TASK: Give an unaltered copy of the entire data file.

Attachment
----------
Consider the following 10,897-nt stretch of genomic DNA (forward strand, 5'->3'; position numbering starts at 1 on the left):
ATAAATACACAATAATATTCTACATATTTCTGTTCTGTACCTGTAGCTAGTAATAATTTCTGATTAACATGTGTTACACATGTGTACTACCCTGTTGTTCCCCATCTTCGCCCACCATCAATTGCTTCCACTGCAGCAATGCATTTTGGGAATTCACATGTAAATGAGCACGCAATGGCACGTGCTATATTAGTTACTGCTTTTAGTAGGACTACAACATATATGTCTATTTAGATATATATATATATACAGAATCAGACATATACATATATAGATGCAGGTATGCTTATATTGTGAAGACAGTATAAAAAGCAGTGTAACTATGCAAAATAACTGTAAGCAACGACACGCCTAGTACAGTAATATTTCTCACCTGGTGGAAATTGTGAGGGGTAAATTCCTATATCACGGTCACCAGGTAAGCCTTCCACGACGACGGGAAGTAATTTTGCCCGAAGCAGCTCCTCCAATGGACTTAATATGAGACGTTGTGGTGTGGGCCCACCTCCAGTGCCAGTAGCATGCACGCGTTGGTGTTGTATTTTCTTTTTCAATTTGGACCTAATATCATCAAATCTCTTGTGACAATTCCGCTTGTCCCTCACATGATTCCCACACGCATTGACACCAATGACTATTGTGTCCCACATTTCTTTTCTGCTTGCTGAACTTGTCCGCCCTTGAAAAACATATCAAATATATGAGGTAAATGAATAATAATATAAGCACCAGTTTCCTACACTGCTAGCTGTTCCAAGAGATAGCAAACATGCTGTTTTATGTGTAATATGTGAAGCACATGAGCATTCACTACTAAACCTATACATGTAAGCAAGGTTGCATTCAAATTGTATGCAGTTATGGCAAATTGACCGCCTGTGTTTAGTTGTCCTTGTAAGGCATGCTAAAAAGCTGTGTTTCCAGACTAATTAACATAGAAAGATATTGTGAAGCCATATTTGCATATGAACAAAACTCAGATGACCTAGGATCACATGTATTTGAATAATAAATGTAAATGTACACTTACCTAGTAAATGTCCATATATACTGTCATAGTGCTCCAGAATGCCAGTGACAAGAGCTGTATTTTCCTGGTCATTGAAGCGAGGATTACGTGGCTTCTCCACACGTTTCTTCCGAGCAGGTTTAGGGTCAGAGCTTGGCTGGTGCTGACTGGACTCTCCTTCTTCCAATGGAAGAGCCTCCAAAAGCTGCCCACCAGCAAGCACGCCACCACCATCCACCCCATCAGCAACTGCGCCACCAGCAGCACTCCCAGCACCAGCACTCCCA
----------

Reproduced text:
Consider the following 10,897-nt stretch of genomic DNA (forward strand, 5'->3'; position numbering starts at 1 on the left):
ATAAATACACAATAATATTCTACATATTTCTGTTCTGTACCTGTAGCTAGTAATAATTTCTGATTAACATGTGTTACACATGTGTACTACCCTGTTGTTCCCCATCTTCGCCCACCATCAATTGCTTCCACTGCAGCAATGCATTTTGGGAATTCACATGTAAATGAGCACGCAATGGCACGTGCTATATTAGTTACTGCTTTTAGTAGGACTACAACATATATGTCTATTTAGATATATATATATATACAGAATCAGACATATACATATATAGATGCAGGTATGCTTATATTGTGAAGACAGTATAAAAAGCAGTGTAACTATGCAAAATAACTGTAAGCAACGACACGCCTAGTACAGTAATATTTCTCACCTGGTGGAAATTGTGAGGGGTAAATTCCTATATCACGGTCACCAGGTAAGCCTTCCACGACGACGGGAAGTAATTTTGCCCGAAGCAGCTCCTCCAATGGACTTAATATGAGACGTTGTGGTGTGGGCCCACCTCCAGTGCCAGTAGCATGCACGCGTTGGTGTTGTATTTTCTTTTTCAATTTGGACCTAATATCATCAAATCTCTTGTGACAATTCCGCTTGTCCCTCACATGATTCCCACACGCATTGACACCAATGACTATTGTGTCCCACATTTCTTTTCTGCTTGCTGAACTTGTCCGCCCTTGAAAAACATATCAAATATATGAGGTAAATGAATAATAATATAAGCACCAGTTTCCTACACTGCTAGCTGTTCCAAGAGATAGCAAACATGCTGTTTTATGTGTAATATGTGAAGCACATGAGCATTCACTACTAAACCTATACATGTAAGCAAGGTTGCATTCAAATTGTATGCAGTTATGGCAAATTGACCGCCTGTGTTTAGTTGTCCTTGTAAGGCATGCTAAAAAGCTGTGTTTCCAGACTAATTAACATAGAAAGATATTGTGAAGCCATATTTGCATATGAACAAAACTCAGATGACCTAGGATCACATGTATTTGAATAATAAATGTAAATGTACACTTACCTAGTAAATGTCCATATATACTGTCATAGTGCTCCAGAATGCCAGTGACAAGAGCTGTATTTTCCTGGTCATTGAAGCGAGGATTACGTGGCTTCTCCACACGTTTCTTCCGAGCAGGTTTAGGGTCAGAGCTTGGCTGGTGCTGACTGGACTCTCCTTCTTCCAATGGAAGAGCCTCCAAAAGCTGCCCACCAGCAAGCACGCCACCACCATCCACCCCATCAGCAACTGCGCCACCAGCAGCACTCCCAGCACCAGCACTCCCA